Bledsoe, Warner share boat
The Arizona Republic
Aug. 22, 2005 12:00 AM
In this season's first meeting of 30-something former Super Bowl quarterbacks trying to resurrect careers with a third NFL team, the Cardinals' Kurt Warner won.
Not that the Cowboys' Drew Bledsoe cared. It was, after all, just a preseason game
that ended 13-11 in favor of Arizona on Aug. 13.
The Cardinals and the Cowboys, and their quarterbacks, enter this season in eerily similar situations.
Like the Cardinals, the Cowboys finished 6-10 last year, in part because of an offense that couldn't score. The Cowboys put up 293 points in 2004, just nine more than the Cardinals.
Both teams set about changing that, starting with the quarterback position. The Cardinals brought in the 34-year-old Warner, who had lost his starting job with the New York Giants to rookie Eli Manning.
The Cowboys signed 33-year-old Drew Bledsoe, who had lost his starting job in Buffalo to J.P. Losman, also a rookie last year.
"I definitely think it's a similar situation," Warner said. "He (Bledsoe) had a lot of success in this league, has done some great things, now bouncing around. There are a lot of questions out there: Can he still play? Can he still do what he used to do? A lot of the same questions and the same challenges in regards to what we want to accomplish."
With their new teams, all Warner and Bledsoe want is a clear opportunity, not one clouded by a franchise's desire to play a first-round pick.
Bledsoe wasn't happy with what happened in Buffalo, which offered to let him stay as a backup, but he also knows that not many quarterbacks stay with one team their entire careers.
"Listen, as a player, you're always, always being judged and compared against other guys," Bledsoe said after the game against the Cardinals. "The only part of it you can control, the only part of it I can control is what I do on the field, and so I'm doing everything I can to make sure my play is at a very high level. After that, I'll let the pieces fall where they may."
Since signing Warner in March, Cardinals coach Dennis Green
has continually emphasized that improving a moribund offense is not on Warner's shoulders alone.
Cowboys coach Bill Parcells has a similar mantra: just driving the bus, he calls it, a phrase he has used for years.
Like Warner, and every other player who ever took a snap from center, Bledsoe would be aided greatly by a competent running game.
Parcells thinks he has the makings of that in a large offensive line and second-year running back Julius Jones, who gained 819 yards in just eight games last year.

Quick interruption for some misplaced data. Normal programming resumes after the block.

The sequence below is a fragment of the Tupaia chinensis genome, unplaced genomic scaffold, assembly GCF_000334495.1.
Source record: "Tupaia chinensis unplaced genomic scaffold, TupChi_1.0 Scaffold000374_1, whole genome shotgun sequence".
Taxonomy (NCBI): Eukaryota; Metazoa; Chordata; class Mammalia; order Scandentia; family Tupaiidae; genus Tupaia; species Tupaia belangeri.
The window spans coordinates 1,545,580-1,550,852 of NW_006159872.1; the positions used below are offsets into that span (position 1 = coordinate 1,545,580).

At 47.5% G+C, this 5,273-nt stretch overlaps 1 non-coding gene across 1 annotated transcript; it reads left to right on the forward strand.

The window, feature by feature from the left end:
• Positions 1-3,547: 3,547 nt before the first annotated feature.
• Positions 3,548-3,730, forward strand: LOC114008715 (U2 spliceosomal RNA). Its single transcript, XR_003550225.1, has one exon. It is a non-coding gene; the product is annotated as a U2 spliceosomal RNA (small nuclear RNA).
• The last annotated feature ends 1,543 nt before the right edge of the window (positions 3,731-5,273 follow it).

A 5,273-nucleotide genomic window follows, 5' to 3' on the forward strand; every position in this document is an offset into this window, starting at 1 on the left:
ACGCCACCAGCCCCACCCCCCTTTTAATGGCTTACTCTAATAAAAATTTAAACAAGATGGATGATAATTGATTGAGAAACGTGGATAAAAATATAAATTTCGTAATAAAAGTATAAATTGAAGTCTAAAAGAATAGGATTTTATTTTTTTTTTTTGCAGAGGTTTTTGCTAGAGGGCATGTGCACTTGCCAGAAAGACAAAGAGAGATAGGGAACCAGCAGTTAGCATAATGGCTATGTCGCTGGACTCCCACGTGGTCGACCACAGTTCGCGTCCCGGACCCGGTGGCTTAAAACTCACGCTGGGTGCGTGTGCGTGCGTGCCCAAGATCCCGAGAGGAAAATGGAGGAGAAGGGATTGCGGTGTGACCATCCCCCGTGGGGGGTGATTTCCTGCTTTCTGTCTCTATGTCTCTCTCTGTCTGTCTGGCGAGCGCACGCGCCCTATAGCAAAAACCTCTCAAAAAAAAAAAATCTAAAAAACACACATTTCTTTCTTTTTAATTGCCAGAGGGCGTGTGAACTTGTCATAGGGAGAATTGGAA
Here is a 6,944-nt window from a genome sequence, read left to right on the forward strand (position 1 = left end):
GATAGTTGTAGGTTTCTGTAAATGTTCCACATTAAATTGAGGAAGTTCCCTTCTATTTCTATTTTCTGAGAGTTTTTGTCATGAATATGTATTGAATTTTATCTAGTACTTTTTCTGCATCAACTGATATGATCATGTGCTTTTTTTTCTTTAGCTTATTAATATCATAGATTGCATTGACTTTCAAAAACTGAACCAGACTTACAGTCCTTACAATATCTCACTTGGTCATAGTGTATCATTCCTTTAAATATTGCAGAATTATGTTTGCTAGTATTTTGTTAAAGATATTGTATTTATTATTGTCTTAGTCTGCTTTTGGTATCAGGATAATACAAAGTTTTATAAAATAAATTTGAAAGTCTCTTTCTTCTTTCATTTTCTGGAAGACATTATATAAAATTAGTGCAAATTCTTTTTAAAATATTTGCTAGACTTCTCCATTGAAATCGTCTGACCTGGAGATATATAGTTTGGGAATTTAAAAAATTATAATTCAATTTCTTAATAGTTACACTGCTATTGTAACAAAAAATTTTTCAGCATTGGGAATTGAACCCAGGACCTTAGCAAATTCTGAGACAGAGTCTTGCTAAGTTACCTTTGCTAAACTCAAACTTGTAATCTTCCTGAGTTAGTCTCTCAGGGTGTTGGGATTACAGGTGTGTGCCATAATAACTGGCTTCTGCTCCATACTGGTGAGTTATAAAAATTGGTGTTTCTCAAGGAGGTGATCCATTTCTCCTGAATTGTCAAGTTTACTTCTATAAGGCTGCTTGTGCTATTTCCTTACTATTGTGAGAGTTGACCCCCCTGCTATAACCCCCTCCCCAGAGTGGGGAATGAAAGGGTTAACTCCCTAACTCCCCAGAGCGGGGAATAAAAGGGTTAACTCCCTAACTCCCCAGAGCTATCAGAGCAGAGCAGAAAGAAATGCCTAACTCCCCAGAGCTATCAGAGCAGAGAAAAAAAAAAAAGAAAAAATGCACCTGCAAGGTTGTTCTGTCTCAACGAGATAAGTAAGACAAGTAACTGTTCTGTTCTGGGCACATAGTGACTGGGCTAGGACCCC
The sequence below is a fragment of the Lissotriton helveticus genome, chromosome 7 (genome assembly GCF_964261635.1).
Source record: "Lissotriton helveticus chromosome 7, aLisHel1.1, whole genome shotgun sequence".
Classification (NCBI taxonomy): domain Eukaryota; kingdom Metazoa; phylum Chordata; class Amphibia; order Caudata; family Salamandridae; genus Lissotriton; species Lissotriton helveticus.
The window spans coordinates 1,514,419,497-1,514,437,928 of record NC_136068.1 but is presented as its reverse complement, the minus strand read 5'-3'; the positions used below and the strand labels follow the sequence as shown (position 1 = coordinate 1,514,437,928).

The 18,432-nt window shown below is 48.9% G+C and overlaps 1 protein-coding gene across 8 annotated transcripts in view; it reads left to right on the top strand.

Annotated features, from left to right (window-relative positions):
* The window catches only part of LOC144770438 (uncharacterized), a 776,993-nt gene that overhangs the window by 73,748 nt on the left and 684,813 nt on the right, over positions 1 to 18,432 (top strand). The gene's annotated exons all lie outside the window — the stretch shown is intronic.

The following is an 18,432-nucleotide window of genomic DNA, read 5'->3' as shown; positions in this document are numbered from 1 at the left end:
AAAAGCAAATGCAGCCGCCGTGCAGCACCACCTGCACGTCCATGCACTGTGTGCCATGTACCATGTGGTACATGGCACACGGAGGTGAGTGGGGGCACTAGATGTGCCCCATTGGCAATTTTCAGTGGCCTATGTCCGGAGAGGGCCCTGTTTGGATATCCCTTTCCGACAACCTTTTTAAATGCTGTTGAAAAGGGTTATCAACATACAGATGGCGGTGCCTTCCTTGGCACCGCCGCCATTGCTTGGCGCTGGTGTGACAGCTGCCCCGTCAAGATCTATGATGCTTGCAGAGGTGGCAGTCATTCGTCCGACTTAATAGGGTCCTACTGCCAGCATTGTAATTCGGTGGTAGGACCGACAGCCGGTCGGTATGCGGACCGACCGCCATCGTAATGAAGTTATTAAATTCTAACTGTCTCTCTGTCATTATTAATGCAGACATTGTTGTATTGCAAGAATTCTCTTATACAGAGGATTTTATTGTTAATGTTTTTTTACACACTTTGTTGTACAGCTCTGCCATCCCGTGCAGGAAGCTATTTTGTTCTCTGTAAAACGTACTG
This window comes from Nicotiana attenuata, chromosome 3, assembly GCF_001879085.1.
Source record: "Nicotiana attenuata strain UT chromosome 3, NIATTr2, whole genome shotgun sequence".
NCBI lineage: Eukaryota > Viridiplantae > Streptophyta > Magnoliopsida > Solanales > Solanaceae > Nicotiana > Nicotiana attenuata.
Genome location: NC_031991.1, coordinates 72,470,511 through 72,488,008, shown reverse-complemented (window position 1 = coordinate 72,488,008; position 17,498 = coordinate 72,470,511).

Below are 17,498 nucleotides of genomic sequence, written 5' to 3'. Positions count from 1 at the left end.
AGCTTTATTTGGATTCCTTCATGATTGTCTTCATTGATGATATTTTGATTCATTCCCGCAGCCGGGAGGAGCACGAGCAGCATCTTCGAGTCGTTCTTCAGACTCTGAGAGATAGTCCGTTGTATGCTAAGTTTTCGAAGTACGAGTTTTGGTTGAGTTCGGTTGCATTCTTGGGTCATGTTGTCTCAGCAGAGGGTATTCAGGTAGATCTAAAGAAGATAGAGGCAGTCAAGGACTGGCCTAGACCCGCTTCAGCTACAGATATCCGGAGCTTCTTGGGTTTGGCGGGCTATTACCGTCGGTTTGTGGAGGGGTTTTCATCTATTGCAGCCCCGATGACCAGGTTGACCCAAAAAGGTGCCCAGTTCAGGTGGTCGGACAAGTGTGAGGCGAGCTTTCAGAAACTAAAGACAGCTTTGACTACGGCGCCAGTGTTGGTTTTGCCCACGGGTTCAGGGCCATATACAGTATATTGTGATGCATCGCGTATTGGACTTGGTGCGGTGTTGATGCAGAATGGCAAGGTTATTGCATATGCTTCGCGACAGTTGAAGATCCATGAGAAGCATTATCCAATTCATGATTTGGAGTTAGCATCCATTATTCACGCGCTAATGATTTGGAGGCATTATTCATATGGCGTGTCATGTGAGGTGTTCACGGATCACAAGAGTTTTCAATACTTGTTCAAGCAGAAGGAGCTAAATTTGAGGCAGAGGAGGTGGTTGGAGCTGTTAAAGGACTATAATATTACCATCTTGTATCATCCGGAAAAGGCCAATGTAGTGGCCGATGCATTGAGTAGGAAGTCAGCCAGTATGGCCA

Developing the running attack was what Parcells had in mind with a conservative game plan against the Cardinals. Bledsoe passed just eight times in five series, completing four passes for 27 yards, as Parcells tried, and failed, to establish the run.
"He wanted to play small ball," Bledsoe said.
"I didn't let him throw much," Parcells said.
The Cardinals tried to run, too, but also were stuffed. Warner, however, was allowed to throw, and he completed 14 of 19 attempts for 151 yards and a touchdown.
If the Cardinals employ a similar defensive strategy when the teams meet Oct. 30 in the regular season, Bledsoe is confident Parcells will take off the shackles.
"He wants me to protect the football, first and foremost," Bledsoe said. "As we progress and we get into a game like that, where they are going to put eight or nine into the box and have receivers in one-on-one matchups, you can expect us to be on the attack."
Parcells drafted Bledsoe with the first overall pick in 1993 as the coach of the New England Patriots. Twice in his four years under Parcells, Bledsoe threw for more than 4,000 yards and had at least 25 touchdown passes. That included the 1996 season, when the Patriots went to Super Bowl XXXI, losing to Green Bay.
For now, Parcells prefers a quarterback with the mentality of a bus driver, not a fighter pilot. It's a similar philosophy to the one he imparted on Bledsoe as a rookie. Gradually, as the offense developed, he put more faith in his quarterback.
He's not to that point yet in Dallas.
"I told him that now it's come full cycle," Parcells told reporters at the beginning of training camp. "We want to go back and be a good game manager, try to avoid the bad plays, be a good decision-maker.
"If the cast is good enough around (Bledsoe), then we may never have to deviate from that. If it's not, then we may have to go somewhere else with it."